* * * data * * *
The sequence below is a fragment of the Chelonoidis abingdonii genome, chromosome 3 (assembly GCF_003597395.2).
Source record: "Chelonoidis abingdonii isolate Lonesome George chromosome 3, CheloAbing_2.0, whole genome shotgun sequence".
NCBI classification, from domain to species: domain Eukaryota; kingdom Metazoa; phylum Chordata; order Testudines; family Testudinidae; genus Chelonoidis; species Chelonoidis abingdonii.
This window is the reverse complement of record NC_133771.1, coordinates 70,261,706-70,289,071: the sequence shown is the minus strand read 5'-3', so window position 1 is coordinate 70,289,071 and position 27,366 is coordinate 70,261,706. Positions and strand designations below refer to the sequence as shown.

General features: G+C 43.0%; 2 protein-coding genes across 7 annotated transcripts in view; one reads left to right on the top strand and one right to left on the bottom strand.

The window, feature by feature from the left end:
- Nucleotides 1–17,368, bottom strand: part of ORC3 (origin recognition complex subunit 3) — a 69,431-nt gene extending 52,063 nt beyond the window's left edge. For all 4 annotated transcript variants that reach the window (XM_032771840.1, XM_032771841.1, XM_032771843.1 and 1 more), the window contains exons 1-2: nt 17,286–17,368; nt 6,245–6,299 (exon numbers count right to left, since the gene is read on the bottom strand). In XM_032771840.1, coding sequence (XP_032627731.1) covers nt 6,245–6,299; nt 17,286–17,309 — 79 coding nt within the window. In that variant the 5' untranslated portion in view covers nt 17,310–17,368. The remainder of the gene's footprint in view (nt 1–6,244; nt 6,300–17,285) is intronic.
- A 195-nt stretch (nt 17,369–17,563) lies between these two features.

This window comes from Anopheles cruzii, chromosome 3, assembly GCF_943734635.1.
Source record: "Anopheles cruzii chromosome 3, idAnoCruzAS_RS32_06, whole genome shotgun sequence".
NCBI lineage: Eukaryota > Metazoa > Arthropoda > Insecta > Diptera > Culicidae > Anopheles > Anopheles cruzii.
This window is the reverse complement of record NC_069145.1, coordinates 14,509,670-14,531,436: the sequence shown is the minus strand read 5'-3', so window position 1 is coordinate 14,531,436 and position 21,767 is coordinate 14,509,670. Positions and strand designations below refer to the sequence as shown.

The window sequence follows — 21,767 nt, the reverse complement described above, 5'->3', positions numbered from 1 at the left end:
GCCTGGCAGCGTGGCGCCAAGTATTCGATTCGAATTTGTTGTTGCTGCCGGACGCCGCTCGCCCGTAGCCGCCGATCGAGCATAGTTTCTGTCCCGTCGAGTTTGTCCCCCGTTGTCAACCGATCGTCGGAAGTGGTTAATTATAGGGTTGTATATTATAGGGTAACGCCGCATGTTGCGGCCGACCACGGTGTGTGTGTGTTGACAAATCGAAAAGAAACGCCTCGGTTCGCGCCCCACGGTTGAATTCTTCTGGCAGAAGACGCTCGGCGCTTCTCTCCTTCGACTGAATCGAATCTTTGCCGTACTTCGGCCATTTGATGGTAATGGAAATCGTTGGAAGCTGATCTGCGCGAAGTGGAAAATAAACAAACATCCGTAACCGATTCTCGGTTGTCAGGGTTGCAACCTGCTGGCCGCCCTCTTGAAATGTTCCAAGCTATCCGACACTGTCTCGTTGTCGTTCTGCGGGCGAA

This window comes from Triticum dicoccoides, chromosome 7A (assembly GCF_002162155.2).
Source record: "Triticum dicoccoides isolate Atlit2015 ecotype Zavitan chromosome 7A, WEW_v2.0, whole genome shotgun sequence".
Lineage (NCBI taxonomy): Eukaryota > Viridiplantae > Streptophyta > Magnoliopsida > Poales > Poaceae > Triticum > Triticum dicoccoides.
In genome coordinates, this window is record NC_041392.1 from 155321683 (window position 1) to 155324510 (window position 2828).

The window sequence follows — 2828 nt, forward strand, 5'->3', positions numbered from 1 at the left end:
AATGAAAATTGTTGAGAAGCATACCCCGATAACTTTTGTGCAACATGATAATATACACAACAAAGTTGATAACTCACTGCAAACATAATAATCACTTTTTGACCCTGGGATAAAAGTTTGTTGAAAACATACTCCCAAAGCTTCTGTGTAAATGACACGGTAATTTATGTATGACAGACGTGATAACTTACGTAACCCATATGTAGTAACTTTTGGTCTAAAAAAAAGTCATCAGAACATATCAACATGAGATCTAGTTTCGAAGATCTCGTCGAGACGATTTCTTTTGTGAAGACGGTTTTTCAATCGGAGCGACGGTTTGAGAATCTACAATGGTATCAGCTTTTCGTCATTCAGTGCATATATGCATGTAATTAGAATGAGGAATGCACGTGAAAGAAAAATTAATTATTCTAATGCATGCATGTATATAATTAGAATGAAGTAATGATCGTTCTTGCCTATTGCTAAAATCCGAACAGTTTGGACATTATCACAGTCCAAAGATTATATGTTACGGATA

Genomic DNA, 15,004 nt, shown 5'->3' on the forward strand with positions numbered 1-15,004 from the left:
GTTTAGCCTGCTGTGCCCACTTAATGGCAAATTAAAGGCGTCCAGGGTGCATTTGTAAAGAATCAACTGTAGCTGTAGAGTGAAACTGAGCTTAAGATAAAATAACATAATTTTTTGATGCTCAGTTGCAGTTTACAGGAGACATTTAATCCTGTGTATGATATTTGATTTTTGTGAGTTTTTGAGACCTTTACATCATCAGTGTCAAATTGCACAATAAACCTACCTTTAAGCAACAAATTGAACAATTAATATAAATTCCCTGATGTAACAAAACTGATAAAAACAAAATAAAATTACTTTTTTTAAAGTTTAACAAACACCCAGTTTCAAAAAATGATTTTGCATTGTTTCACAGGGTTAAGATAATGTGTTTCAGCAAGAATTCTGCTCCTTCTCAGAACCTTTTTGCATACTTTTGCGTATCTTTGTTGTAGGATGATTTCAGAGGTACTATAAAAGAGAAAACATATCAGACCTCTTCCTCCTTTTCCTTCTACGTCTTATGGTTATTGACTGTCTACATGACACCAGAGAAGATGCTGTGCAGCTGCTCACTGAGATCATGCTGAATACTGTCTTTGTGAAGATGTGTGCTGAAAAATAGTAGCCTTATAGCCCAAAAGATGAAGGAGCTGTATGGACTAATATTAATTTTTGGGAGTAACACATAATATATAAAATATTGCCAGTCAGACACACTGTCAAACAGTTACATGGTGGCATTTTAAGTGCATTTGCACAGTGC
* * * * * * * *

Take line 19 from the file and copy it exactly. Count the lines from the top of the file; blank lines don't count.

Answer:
The window sequence follows — 2828 nt, forward strand, 5'->3', positions numbered from 1 at the left end: